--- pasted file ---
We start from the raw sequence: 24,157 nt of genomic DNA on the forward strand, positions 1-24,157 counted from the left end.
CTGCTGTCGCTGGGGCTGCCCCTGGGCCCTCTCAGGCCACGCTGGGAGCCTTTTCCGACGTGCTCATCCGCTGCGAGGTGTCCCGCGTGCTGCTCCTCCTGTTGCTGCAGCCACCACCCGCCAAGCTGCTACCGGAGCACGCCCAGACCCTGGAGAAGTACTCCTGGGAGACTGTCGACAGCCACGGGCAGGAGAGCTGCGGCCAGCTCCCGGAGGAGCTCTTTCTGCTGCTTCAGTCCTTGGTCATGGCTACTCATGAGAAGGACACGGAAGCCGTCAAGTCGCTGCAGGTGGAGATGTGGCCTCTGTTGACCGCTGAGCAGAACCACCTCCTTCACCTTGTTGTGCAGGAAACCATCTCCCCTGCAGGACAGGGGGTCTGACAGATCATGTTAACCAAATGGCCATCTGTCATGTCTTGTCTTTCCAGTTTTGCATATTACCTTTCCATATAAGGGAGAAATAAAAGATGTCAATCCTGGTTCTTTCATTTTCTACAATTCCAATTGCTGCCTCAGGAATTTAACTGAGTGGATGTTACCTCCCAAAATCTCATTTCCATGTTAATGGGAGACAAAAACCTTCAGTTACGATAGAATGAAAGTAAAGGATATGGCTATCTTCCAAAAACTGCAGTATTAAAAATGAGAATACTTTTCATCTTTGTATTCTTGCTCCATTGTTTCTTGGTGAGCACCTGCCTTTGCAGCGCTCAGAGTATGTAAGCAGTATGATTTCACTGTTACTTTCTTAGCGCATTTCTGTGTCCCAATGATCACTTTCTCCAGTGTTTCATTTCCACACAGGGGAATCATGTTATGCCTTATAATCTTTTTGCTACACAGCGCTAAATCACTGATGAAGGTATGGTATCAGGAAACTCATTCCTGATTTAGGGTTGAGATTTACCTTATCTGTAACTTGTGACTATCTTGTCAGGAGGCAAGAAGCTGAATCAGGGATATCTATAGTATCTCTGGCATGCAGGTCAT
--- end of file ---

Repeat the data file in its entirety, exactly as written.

We start from the raw sequence: 24,157 nt of genomic DNA on the forward strand, positions 1-24,157 counted from the left end.
CTGCTGTCGCTGGGGCTGCCCCTGGGCCCTCTCAGGCCACGCTGGGAGCCTTTTCCGACGTGCTCATCCGCTGCGAGGTGTCCCGCGTGCTGCTCCTCCTGTTGCTGCAGCCACCACCCGCCAAGCTGCTACCGGAGCACGCCCAGACCCTGGAGAAGTACTCCTGGGAGACTGTCGACAGCCACGGGCAGGAGAGCTGCGGCCAGCTCCCGGAGGAGCTCTTTCTGCTGCTTCAGTCCTTGGTCATGGCTACTCATGAGAAGGACACGGAAGCCGTCAAGTCGCTGCAGGTGGAGATGTGGCCTCTGTTGACCGCTGAGCAGAACCACCTCCTTCACCTTGTTGTGCAGGAAACCATCTCCCCTGCAGGACAGGGGGTCTGACAGATCATGTTAACCAAATGGCCATCTGTCATGTCTTGTCTTTCCAGTTTTGCATATTACCTTTCCATATAAGGGAGAAATAAAAGATGTCAATCCTGGTTCTTTCATTTTCTACAATTCCAATTGCTGCCTCAGGAATTTAACTGAGTGGATGTTACCTCCCAAAATCTCATTTCCATGTTAATGGGAGACAAAAACCTTCAGTTACGATAGAATGAAAGTAAAGGATATGGCTATCTTCCAAAAACTGCAGTATTAAAAATGAGAATACTTTTCATCTTTGTATTCTTGCTCCATTGTTTCTTGGTGAGCACCTGCCTTTGCAGCGCTCAGAGTATGTAAGCAGTATGATTTCACTGTTACTTTCTTAGCGCATTTCTGTGTCCCAATGATCACTTTCTCCAGTGTTTCATTTCCACACAGGGGAATCATGTTATGCCTTATAATCTTTTTGCTACACAGCGCTAAATCACTGATGAAGGTATGGTATCAGGAAACTCATTCCTGATTTAGGGTTGAGATTTACCTTATCTGTAACTTGTGACTATCTTGTCAGGAGGCAAGAAGCTGAATCAGGGATATCTATAGTATCTCTGGCATGCAGGTCAT